105 Precision in Two-level Hierarchical Design With No Covariates The standard error of the treatment effect is SE decreases as m (number of schools) increases SE deceases as n increases, but only up to point SE increases as ρ increases

106 Statistical Power Power in simple (simple random sample) designs depends on: Significance level Effect size Sample size Look power up in a table for sample size and effect size

107 Fragment of Cohen’s Table d n … … … … …

108 Computing Statistical Power Power in complex (clustered sample) designs depends on: Significance level Effect size δ Sample size at each level of sampling (e.g., m clusters, n individuals per cluster) Intraclass correlation structure This makes it seem a lot harder to compute

109 Computing Statistical Power Computing statistical power in complex designs is only a little harder than computing it for simple designs Compute operational effect size (incorporates sample design information) Δ T Look power up in a table for operational sample size and operational effect size This is the same table that you use for simple designs

110 Power in Two-level Hierarchical Design With No Covariates Basic Idea: Operational Effect Size = (Effect Size) x (Design Effect) Δ T = δ x (Design Effect) For the two-level hierarchical design with no covariates Operational sample size is number of schools (clusters)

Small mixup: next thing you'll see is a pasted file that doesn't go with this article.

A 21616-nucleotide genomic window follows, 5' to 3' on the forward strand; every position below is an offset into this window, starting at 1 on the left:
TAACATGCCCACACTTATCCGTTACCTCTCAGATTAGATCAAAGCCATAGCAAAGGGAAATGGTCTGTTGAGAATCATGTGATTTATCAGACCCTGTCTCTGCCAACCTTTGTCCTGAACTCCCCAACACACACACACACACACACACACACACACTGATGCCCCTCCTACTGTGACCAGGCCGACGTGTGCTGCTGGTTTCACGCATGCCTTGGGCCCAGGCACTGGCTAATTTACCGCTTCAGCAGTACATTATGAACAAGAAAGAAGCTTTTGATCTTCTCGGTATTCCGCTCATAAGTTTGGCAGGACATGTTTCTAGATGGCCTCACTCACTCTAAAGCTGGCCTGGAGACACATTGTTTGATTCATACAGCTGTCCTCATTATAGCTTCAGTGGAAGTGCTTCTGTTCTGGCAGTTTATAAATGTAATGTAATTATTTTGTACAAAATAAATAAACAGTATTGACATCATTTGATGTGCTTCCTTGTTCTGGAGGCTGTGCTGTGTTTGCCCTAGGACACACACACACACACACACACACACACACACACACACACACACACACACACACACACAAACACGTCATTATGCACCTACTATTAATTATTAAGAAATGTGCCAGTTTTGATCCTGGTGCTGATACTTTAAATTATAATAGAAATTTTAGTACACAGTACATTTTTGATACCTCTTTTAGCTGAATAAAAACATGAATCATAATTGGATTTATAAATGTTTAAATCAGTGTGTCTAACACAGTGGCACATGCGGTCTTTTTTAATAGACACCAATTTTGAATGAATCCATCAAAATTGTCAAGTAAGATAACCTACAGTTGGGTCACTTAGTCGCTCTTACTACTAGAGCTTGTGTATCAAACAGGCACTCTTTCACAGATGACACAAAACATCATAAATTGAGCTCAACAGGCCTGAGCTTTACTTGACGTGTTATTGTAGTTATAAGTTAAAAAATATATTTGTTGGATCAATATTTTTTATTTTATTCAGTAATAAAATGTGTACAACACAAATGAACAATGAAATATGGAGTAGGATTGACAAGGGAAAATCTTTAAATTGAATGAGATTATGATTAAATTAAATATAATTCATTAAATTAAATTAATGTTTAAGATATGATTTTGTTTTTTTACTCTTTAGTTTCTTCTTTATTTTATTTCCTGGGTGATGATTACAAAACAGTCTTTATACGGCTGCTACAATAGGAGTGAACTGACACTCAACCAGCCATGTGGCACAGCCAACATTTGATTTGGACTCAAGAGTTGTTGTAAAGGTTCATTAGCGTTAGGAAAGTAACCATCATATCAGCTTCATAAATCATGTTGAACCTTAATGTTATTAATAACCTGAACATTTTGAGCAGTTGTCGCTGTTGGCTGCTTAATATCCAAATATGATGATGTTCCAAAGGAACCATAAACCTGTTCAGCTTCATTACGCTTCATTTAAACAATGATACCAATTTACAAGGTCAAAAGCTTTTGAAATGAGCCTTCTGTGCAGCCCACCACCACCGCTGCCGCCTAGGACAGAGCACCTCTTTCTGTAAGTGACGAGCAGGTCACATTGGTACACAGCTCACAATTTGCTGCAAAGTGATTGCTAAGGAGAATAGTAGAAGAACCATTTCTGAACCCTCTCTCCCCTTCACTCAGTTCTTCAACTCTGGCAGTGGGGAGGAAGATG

111 Power in Two-level Hierarchical Design With No Covariates As m (number of schools) increases, power increases As effect size increases, power increases Other influences occur through the design effect As ρ increases the design effect (and power) decreases No matter how large n gets the maximum design effect is Thus power only increases up to some limit as n increases

112 Two-level Hierarchical Design With Covariates (HLM Notation) Level 1 (individual level) Y ijk = β 0j + β 1j X ijk + ε ijk ε ~ N(0, σ AW 2 ) Level 2 (school Level) β 0j = π 00 + π 01 T j + π 02 W j + ξ 0j ξ ~ N(0, σ AS 2 ) β 1j = π 10 Note that the covariate effect β 1j = π 10 is a fixed effect If we code the treatment T j = ½ or - ½, then the parameters are identical to those in standard ANCOVA

113 Precision in Two-level Hierarchical Design With Covariates The standard error of the treatment effect SE decreases as m increases SE deceases as n increases, but only up to point SE increases as ρ increases SE decreases as R W 2 and R S 2 increase

114 Power in Two-level Hierarchical Design With Covariates Basic Idea: Operational Effect Size = (Effect Size) x (Design Effect) Δ T = δ x (Design Effect) For the two-level hierarchical design with covariates The covariates increase the design effect

115 Power in Two-level Hierarchical Design With Covariates As m and effect size increase, power increases Other influences occur through the design effect As ρ increases the design effect (and power) decrease Now the maximum design effect as large n gets big is As the covariate-outcome correlations R W 2 and R S 2 increase the design effect (and power) increases

116 Three-level Hierarchical Design Here there are three factors Treatment Schools (clusters) nested in treatments Classes (subclusters) nested in schools Suppose there are m schools (clusters) per treatment p classes (subclusters) per school (cluster) n students (individuals) per class (subcluster)

117 Three-level Hierarchical Design With No Covariates The statistical model for the observation on the l th person in the k th class in the j th school in the i th treatment is Y ijkl = μ + α i + β j(i) + γ k(ij) + ε ijkl where μ is the grand mean, α i is the average effect of being in treatment i, β j(i) is the average effect of being in school j, in treatment i γ k(ij) is the average effect of being in class k in treatment i, in school j, ε ijkl is a residual